We have to identify emerging risks, and develop ways to measure and control new risks. We monitor the emergence of diseases in Australia, develop and implement testing, and explore ways to eradicate them from the blood supply.
Infectious diseases aren’t the only risks related to blood transfusion. Studies are underway to examine how donor variation, blood processing and storage can affect the clinical outcome for patients who receive transfusions. This work will lead to safer blood products and improved transfusion safety.
Monitoring emerging diseases
Climate change and people’s ease of movement allow new viruses to spread easily across the globe, as recently shown by COVID19. Researchers at Lifeblood track the appearance of new diseases by testing samples from across Australia. In recent years, they’ve monitored Zika, Chikungunya, hepatitis E, Dengue fever, Q-fever and Babesia viruses. Their studies provide information to help us select healthy donors and decide when to introduce new tests.
Testing technology to kill viruses and other pathogens
Pathogen Inactivation Technologies (PI) can improve blood safety by inactivating bacteria and viruses in blood products using ultraviolet light. Studies are underway to find out if these systems can kill viruses which may be emerging threats in Australia.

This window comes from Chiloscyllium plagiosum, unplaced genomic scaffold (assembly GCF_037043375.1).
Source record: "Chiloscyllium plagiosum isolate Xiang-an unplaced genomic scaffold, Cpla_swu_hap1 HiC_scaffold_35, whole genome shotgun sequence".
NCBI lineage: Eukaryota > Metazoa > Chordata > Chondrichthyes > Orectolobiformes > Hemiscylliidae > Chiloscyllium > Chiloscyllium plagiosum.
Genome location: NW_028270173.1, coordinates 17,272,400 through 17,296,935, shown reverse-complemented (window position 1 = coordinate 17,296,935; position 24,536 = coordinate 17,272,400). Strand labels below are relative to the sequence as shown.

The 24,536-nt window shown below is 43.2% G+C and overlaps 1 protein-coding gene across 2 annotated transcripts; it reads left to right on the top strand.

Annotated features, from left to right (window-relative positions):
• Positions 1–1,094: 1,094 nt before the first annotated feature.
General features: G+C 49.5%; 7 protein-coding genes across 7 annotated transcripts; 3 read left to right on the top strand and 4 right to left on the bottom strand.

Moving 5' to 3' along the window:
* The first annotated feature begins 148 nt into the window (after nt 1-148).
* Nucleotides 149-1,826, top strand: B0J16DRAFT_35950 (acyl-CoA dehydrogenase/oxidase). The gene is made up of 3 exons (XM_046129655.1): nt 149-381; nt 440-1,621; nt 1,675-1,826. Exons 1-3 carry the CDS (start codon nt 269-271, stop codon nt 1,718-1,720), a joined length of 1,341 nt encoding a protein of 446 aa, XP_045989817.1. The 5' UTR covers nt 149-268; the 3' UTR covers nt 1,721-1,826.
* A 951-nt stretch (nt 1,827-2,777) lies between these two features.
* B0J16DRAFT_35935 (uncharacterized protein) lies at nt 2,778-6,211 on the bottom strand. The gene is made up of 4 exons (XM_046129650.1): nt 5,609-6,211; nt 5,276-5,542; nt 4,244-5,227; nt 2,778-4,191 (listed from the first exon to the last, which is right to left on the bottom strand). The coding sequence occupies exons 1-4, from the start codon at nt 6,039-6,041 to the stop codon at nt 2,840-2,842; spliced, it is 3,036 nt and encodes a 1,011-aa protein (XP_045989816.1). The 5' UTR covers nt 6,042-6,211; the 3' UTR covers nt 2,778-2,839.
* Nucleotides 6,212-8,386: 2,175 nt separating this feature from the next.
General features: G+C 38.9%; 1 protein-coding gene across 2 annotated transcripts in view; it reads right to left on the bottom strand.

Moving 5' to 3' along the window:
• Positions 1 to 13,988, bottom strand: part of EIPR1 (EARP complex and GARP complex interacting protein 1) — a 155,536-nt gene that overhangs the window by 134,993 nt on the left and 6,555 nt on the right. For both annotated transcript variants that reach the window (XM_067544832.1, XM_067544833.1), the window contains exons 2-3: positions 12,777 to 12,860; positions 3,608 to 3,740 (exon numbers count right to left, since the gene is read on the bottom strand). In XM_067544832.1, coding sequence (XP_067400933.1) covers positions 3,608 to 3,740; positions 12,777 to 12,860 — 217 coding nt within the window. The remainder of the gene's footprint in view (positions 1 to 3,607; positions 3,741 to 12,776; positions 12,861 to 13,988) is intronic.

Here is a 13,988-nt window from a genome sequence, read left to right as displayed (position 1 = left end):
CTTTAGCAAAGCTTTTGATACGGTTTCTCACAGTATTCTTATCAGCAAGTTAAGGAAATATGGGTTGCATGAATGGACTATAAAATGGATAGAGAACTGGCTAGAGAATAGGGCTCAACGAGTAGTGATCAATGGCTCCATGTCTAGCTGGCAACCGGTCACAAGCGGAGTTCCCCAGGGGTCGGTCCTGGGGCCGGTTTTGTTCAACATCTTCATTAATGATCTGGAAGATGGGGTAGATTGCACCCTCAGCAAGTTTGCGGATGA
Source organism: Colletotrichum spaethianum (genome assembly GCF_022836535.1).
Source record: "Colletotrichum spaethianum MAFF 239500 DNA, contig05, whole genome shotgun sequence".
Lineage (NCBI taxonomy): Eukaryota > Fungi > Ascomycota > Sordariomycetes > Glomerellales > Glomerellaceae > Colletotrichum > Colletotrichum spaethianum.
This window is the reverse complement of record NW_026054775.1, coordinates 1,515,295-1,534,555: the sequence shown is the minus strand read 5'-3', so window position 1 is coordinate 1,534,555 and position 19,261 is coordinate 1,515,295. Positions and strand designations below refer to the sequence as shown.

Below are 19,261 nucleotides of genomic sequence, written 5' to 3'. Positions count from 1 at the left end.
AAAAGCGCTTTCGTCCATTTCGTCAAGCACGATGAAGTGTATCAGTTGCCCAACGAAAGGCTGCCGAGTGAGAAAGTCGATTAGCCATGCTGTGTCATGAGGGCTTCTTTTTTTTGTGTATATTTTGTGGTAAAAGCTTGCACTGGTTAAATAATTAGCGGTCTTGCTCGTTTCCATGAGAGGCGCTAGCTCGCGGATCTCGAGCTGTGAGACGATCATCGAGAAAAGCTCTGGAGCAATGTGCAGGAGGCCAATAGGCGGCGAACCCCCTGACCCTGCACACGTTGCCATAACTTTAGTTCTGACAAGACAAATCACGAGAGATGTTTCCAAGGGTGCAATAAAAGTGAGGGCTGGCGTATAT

Reducing transfusion complications
Transfusion-Related Acute Lung Injury (TRALI) is a rare complication of blood transfusion. Patients with TRALI have breathing difficulties and low blood oxygen following a transfusion. We're studying the link between blood components’ storage conditions and TRALI. This research will help us understand the mechanisms of TRALI and reduce its incidence using sheep as a model to mimic the human condition.
Molecular signals during blood transfusion
Blood transfusion can lead to complications in some patients. We want to know how a patient’s own blood cells respond to transfusion by making a variety of molecular signals. These signals may contribute to some of the poor outcomes from transfusions.
Preventing problems for babies by using non-invasive testing
Babies whose blood contains the RhD antigen (Rh positive) can suffer from life-threatening anaemia (known as HDFN) if their mother doesn't have the RhD antigen (Rh negative). Doctors currently protect unborn babies from HDFN by injecting all Rh negative mothers with Anti-D antibodies during pregnancy. We've developed a diagnostic test which uses a blood sample from the mother to check the blood type of her foetus. This testing means we can reduce the use of expensive Anti-D. Our researchers are working on a cost-benefit analysis, and extending the test to blood groups other than RhD.